Detecting Glaucoma

I had my eyes tested a couple of weeks ago, ended up with new reading glasses (did I already say? Means I’m going to have to change my avatar again). Anyway, I have a close relative with glaucoma so the optician/ophthalmologist usually does a pressure test on my eyes. She uses a non-contact tonometer. This device fires a puff of air straight at the front of your eye and measures the time between the start of the air moving and the flattening of the cornea as the air hits using lights and optics and stuff. The time interval is calibrated with intraoccular pressure.

It’s uncomfortable but avoids the need for anaesthetic drops in the eyes and means your eyes are not being impinged by a plastic or metal disc as with the old sprung devices.

My ophthalmologist knew the principles of intraocular pressure and why she was measuring it, but wasn’t so sure how the device actually “read” the pressure. Like I say the device simply times the gap between puffing the air and the distortion of the cornea as the air hits, which is calibrated with eye pressure. It’s a process that occurs on a timescale of thousandths of a second, milliseconds. Critically, it takes less time for the puff of air to flatten a soft eye than it does a hard eye. A harder eye is one with a higher intraocular pressure and thus a greater risk of glaucoma.

My pressures were fine, although a slight discrepancy between eyes meant the ophthalmologist wanted to carry out a follow-up test. To be honest, from this site, I’d have been inclined to ignore the outlier she saw with my left eye and to assume the difference was down to her testing the right eye first. As I said, it’s an uncomfortable feeling having air puffed repeatedly in your eye and it does make you tense and squint.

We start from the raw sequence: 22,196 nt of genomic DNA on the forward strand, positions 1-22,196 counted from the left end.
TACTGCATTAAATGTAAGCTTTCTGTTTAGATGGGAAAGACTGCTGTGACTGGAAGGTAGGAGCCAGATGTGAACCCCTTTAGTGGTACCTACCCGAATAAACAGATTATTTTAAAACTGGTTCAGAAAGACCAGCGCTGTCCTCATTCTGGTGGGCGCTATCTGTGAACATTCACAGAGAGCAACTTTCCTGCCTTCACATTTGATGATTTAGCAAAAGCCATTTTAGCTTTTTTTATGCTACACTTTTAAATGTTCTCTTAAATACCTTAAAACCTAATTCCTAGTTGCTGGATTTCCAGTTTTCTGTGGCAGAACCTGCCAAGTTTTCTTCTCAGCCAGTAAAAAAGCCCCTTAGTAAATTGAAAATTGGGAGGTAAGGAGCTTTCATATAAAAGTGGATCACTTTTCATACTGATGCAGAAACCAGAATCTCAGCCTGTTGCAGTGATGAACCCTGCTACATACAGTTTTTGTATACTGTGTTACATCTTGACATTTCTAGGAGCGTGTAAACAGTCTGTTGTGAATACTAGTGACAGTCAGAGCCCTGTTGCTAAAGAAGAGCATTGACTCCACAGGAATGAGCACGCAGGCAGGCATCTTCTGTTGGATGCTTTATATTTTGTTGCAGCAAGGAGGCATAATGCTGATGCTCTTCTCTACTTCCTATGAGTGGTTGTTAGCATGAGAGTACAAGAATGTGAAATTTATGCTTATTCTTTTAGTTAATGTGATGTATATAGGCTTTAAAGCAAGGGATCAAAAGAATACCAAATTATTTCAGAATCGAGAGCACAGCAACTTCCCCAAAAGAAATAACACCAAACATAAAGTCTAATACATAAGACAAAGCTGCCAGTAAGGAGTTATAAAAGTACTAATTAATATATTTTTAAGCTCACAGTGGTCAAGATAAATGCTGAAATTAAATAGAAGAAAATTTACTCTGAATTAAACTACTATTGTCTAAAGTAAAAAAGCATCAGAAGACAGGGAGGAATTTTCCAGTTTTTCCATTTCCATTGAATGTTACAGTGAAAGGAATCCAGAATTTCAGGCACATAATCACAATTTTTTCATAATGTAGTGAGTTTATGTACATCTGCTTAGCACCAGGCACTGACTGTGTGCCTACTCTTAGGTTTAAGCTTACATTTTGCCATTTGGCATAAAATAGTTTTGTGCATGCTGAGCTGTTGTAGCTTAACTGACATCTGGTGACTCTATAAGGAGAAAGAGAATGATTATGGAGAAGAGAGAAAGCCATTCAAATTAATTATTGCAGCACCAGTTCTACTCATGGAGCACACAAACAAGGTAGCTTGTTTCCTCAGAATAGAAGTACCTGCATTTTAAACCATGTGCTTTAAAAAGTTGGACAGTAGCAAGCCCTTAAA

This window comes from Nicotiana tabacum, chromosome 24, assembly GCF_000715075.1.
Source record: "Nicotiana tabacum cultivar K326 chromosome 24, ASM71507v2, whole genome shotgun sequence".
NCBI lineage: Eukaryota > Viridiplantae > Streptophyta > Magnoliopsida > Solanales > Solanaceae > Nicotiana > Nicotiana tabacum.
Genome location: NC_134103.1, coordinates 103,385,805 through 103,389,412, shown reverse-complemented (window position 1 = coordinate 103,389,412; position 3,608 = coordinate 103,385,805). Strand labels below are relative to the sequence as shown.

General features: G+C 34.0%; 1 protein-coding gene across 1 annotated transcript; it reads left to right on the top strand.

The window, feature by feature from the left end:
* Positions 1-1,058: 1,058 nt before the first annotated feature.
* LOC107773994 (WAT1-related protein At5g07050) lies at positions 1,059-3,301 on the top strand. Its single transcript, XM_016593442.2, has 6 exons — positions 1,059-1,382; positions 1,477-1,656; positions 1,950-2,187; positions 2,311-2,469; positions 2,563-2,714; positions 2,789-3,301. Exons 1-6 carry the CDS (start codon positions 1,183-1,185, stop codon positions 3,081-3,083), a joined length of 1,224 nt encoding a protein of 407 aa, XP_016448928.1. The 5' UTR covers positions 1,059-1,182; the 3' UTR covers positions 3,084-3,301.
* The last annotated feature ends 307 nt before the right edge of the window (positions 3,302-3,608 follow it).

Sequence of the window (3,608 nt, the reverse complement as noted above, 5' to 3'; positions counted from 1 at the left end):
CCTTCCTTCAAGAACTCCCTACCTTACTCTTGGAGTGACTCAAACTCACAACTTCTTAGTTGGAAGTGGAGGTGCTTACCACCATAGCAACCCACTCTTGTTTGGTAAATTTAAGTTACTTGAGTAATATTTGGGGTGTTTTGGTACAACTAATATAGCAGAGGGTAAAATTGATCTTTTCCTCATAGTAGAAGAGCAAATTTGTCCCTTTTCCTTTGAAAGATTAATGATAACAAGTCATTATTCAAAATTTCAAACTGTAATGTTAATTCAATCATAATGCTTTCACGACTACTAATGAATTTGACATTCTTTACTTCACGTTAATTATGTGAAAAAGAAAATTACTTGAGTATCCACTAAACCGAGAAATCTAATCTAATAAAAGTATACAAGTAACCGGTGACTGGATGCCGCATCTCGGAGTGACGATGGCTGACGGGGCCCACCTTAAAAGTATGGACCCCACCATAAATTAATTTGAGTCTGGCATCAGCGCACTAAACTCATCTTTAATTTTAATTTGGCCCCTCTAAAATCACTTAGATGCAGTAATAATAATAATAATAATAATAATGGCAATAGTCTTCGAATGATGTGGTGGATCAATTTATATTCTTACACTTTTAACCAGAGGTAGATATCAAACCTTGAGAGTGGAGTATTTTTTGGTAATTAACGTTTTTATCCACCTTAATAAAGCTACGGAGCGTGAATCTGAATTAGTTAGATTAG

Anyway, the follow-up test is a vision field test, which involves staring at a marker on a screen in a darkened room and indicating when and how many dim spots of light appear as generated by a computer. Thankfully, my field test was fine. Oddly though, my ophthalmologist took several attempts to get defeat my vision, raising the point that maybe I could see in the infrared. It’s not that, I just eat a lot of carrots.

More on non-contact tonometry here.

Glaucoma is an eye disease in which the optic nerve becomes damaged because of increased fluid pressure in the eye. The term ‘ocular hypertension’ is used for people with consistently raised intraocular pressure without any associated optic nerve damage. Conversely, the term ‘normal tension’ or ‘low tension’ glaucoma is used for those with optic nerve damage and associated visual field loss but normal or low pressure.

This article has been reproduced from Sciencebase Science News. Copyright David Bradley.

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About David Bradley Science Writer

David Bradley has worked in science communication for more than twenty years. After reading chemistry at university, he worked and travelled in the USA, did a stint in a QA/QC lab and then took on a role as a technical editor for the Royal Society of Chemistry. Then, following an extended trip to Australia, he returned and began contributing as a freelance to the likes of New Scientist and various trade magazines. He has been growing his portfolio and and has constructed the Sciencebase Science News and the Sciencetext technology website. He also runs the SciScoop Science Forum which is open to guest contributors on scientific topics.
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One Response to Detecting Glaucoma

  1. Avril says:

    Excellent information to know about… thanks for writing about Glaucoma.